The answers to these questions are taken from two sources: expert opinions (45 questions) and public opinion polls (15 questions) if available.

    However, for India, the score is based only on expert opinions from 2012 till today due to the unavailability of survey reports. The report does not reveal the number, nationality, credentials or even field of expertise of the experts.

    India has been kept in the category of ‘flawed democracy’ since 2006 and its rank deteriorated sharply from 27 in 2014 to 53 in 2020. In 2021, the rank improved slightly to 46 on account of repealing the farm laws, as the report mentions.

    Cross country comparisons show that India’s rank is below various countries that are clearly less democratic like Malaysia or are recently formed states like Lesotho.

    EAC-PM analysed that the questions asked are quite subjective, making objective scoring difficult. Hence, they do not lend themselves easily to cross-country analysis.

    V-DEM indices

    There are approximately 473 variables in the V-DEM dataset based on some facts and ratings provided by experts.

    The scores on most of these V-DEM indices have been declining for India since 2014 and in fact India was downgraded to "electoral autocracy" in 2021.

    Notably, the previous time period when there was a considerable decline in democracy indices was in the year 1975-76 which was a period of Emergency.

    As per the latest report, India’s rank in V-DEM Liberal Democracy Index is 93, while the Kingdom of Lesotho has been ranked 60, Timor Leste 64, Kosovo 79, Nepal 71 and Bhutan 65.

    EAC-PM found that India does well on objective parameters such as share of population with suffrage or share of direct popular vote but shows sharp decline in categories which are based primarily on "expert opinion".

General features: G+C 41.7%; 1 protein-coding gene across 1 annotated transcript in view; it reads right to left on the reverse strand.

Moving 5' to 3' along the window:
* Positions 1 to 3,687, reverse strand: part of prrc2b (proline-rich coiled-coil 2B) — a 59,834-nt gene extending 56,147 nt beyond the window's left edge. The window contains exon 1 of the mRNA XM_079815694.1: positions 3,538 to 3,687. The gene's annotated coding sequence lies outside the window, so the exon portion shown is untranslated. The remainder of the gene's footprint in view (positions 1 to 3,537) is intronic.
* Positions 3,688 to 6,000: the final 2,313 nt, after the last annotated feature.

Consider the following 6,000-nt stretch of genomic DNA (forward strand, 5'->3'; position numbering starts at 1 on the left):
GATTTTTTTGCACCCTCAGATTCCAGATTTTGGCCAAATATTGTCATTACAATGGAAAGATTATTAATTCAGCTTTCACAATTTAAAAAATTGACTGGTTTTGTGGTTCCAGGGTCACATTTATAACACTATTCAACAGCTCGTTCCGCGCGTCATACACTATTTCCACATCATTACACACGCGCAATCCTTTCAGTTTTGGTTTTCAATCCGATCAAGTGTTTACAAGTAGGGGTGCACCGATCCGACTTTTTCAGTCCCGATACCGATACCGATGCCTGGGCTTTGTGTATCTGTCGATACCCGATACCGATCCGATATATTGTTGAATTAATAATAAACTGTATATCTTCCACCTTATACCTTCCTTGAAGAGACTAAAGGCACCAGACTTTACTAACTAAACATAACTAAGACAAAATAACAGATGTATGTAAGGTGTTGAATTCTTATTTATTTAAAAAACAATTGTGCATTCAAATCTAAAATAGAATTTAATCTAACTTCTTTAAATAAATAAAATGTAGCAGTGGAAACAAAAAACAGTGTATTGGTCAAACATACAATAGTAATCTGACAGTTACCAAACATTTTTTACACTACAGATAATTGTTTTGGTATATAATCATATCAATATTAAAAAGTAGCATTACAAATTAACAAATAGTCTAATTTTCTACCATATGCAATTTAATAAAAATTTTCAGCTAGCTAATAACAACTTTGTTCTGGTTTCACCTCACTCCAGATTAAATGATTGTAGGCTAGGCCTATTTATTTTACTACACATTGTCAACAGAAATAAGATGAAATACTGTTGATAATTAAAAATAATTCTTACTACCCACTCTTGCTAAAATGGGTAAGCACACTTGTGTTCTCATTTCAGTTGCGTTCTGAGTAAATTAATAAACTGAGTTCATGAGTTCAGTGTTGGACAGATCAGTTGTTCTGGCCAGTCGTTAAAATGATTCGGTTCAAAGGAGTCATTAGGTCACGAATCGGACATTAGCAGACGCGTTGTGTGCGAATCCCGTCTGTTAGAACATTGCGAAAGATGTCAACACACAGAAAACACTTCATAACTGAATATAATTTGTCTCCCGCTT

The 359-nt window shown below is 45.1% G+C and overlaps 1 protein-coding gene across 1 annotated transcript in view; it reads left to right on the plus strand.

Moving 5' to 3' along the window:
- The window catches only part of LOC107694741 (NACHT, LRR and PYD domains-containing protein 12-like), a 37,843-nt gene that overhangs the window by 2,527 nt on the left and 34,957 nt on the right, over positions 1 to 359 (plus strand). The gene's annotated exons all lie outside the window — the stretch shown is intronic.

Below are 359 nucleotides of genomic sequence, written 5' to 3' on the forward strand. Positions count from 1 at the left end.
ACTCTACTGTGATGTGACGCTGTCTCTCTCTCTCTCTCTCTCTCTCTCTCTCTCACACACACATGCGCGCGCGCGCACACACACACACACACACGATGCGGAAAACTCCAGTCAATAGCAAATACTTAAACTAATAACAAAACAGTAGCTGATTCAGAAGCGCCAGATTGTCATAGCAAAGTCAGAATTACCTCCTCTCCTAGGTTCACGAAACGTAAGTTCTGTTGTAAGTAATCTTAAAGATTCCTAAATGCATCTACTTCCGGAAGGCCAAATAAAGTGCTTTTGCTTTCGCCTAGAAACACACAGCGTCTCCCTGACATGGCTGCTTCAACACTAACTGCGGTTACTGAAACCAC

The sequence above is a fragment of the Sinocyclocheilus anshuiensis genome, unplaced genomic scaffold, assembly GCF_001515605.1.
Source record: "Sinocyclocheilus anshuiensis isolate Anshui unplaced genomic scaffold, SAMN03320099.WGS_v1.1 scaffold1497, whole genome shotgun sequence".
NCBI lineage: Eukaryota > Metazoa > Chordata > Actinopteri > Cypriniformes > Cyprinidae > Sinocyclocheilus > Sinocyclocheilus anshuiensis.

Also, articles from media seem to have been cherry picked to make judgements and questions are subjective in nature making it very difficult for any expert to answer the questions objectively.

    Why we can't ignore them

    These perception-based indices cannot be ignored as mere opinions as they find their way into concrete things such as sovereign ratings via World Bank’s World Governance Indicators (WGI) which is based on a combination of lot of these indices.

    These will become even more important in future as Environmental, Social and Governance (ESG) indices are introduced into global business/investment decisions.

    Thus, EAC-PM suggests that the Indian government should request the World Bank to demand transparency and accountability from think-tanks that provide inputs for the WGI.

    In the longer term, independent think-tanks in India should be encouraged to research in these areas and come up with their own indices so that comparative indices are available to break the monopoly of a handful of Western institutions.

    Also read: An analysis of the V-Dem data on the decline of democracy in India reveals interesting insights—about V-Dem